Gene Validity Curation

F5 - congenital factor V deficiency

Gene: F5 (HGNC:3542)
Classification - 03/25/2020
Disease: congenital factor V deficiency (MONDO_0009210)
Mode of Inheritance: Autosomal recessive inheritance (HP:0000007)
Replication over time: YES Contradictory Evidence: NO
Expert Panel: Hemostasis Thrombosis EP
Evidence Summary: The F5 gene has been associated with the Autosomal Recessive condition, Congenital Factor 5 Deficiency, using the ClinGen Clinical Validity Framework as of 08/29/2018. This association was made using case-level data only. Factor V deficiency, also called Parahemophilia, is rare and characterized by mild to severe bleeding diathesis. The disease was first described in 1947 by Owren et al. (PMID: 20293060). Factor V is essential for the activation of prothrombin and is a key component of the common pathway in the coagulation cascade. It has both procoagulant and anticoagulant properties and, thus, causes bleeding as well as thrombotic disorders. F5 mutations were first associated with congenital factor 5 deficiency in humans as early as 1998 (Guasch et al., PMID: 9576178). Summary of Case Level Data (12 points): The association is seen in at least 7 probands in 4 publications (PMIDs: 19486170, 9576178, 21777354, 18192108). Most of the reported variants are null or predicted null, including nonsense, frameshift and small deletions and insertions; however, a number of missense variants with functional evidence supporting their damaging effect are also reported. More genetic evidence is available in the literature, but the maximum allowable points for genetic evidence has been reached. The mechanism for disease is loss of function, with the majority of variants observed being null variants (frameshift/nonsense) and predicted or shown to result in reduced mRNA product due to nonsense-mediated decay (PMID: 9576178, 19486170). Summary of Experimental Data (4 points): This gene-disease relationship is supported by mouse models that recapitulate human disease and rescue of the disease phenotype (PMID: 8900278, 12855561, 10669158). The model system phenotype shows embryonic lethality for complete loss of FV activity, which indicates that non-lethal phenotype in humans may result due to residual activity of FV. In summary, the F5 – Congenital Factor V Deficiency gene-disease relationship is Definitive. This has been repeatedly demonstrated in both the research and clinical diagnostic settings, and has been upheld over time. This classification was approved by the ClinGen Hemostasis/Thrombosis GCEP on March 25, 2020. (SOP Version 6)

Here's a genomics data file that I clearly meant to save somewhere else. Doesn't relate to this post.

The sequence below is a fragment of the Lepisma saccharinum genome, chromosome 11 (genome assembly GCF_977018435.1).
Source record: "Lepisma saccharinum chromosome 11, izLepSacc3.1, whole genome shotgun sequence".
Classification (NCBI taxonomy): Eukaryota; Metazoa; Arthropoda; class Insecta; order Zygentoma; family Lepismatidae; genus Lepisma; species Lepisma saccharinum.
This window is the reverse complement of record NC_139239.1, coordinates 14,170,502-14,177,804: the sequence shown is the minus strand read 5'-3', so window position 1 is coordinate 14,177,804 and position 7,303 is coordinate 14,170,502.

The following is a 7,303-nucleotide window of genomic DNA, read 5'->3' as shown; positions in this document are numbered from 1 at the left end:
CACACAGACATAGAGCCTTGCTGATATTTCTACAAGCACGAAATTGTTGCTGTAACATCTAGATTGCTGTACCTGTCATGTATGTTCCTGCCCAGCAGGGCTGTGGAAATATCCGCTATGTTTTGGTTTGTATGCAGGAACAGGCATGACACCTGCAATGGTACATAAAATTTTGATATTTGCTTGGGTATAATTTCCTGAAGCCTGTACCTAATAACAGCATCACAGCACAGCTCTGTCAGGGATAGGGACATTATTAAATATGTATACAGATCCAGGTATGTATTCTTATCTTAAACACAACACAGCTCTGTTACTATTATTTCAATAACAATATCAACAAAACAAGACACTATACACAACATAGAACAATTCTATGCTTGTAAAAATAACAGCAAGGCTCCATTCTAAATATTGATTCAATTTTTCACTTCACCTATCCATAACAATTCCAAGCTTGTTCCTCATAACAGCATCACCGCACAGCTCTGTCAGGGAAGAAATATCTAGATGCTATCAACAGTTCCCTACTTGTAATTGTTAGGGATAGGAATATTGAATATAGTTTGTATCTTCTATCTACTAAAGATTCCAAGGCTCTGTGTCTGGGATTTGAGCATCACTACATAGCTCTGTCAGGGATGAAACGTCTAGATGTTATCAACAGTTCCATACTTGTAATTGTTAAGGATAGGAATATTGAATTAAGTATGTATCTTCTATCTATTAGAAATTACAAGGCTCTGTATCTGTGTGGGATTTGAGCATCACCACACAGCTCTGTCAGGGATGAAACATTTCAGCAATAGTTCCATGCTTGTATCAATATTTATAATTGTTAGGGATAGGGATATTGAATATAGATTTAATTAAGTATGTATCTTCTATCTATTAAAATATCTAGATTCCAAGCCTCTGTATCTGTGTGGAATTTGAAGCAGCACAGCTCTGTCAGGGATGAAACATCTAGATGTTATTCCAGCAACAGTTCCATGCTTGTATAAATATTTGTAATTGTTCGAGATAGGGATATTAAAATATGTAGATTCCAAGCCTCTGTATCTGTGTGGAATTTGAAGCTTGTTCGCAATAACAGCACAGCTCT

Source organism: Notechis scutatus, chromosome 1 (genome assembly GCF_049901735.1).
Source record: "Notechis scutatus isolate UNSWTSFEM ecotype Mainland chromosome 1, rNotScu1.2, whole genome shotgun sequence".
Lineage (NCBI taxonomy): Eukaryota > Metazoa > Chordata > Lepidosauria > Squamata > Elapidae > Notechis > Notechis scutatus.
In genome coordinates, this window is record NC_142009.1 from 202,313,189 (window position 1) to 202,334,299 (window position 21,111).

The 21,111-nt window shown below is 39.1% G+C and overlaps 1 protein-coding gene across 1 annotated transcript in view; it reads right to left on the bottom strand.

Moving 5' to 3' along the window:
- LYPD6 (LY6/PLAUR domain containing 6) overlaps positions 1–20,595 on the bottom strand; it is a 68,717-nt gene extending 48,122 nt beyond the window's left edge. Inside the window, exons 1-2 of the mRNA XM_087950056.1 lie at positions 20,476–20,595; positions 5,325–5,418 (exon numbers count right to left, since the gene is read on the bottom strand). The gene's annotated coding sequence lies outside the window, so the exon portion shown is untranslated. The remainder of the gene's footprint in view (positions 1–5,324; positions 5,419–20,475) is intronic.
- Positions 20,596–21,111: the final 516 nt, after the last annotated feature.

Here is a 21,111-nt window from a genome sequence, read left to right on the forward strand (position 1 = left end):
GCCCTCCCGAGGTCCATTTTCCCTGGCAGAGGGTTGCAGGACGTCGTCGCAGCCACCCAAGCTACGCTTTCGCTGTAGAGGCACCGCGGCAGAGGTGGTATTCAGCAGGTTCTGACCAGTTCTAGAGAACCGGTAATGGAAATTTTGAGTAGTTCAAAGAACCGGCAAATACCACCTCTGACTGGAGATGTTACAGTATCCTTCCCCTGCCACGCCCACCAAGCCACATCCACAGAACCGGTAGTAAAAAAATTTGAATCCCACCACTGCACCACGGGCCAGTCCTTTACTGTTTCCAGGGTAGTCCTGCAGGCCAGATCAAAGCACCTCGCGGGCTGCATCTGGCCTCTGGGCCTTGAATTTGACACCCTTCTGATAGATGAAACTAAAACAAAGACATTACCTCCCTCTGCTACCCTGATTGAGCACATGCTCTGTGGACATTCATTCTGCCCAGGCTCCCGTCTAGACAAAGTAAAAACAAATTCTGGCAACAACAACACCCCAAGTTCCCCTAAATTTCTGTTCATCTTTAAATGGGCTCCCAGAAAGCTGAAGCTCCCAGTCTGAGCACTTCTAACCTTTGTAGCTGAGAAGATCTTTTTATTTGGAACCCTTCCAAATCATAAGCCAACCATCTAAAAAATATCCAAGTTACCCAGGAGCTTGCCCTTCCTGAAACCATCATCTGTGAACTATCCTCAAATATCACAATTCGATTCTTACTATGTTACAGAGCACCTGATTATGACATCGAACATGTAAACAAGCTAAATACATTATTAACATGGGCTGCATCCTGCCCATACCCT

Genetic Evidence
Case-Level Data
Evidence Type Case Information Type Guidelines Points PMIDs/Notes
Default Range Max Count Total Counted
Variant Evidence
Autosomal Dominant or X-linked Disorder Variant is de novo 2 0-3 12
Proband with predicted or proven null variant 1.5 0-2 10
Proband with other variant type with some evidence of gene impact 0.5 0-1.5 7
Autosomal Recessive Disease Two variants in trans and at least one de novo or a predicted/proven null variant 2 0-3 12 6
12
12
Guasch JF et al. 1998 Apr (PMID:9576178); Delev D et al. 2009 Sep (PMID:19486170); Shinozawa K et al. 2007 Dec (PMID:18192108); Paraboschi EM et al. 2012 Mar (PMID:21777354);
Two variants (not predicted/proven null) with some evidence of gene impact in trans 1 0-1.5 1
1
Shinozawa K et al. 2007 Dec (PMID:18192108);
Segregation Evidence   Summed LOD Family Count  
Candidate gene sequencing
Exome/genome or all genes sequenced in linkage region
Total Summed LOD Score    
Case-Control Data
Case-Control Study Type Case-Control Quality Criteria Guidelines Points PMIDs/Notes
Points/Study Max Count Points Counted
Single Variant Analysis 1. Variant Detection Methodology
2. Power
3. Bias and confounding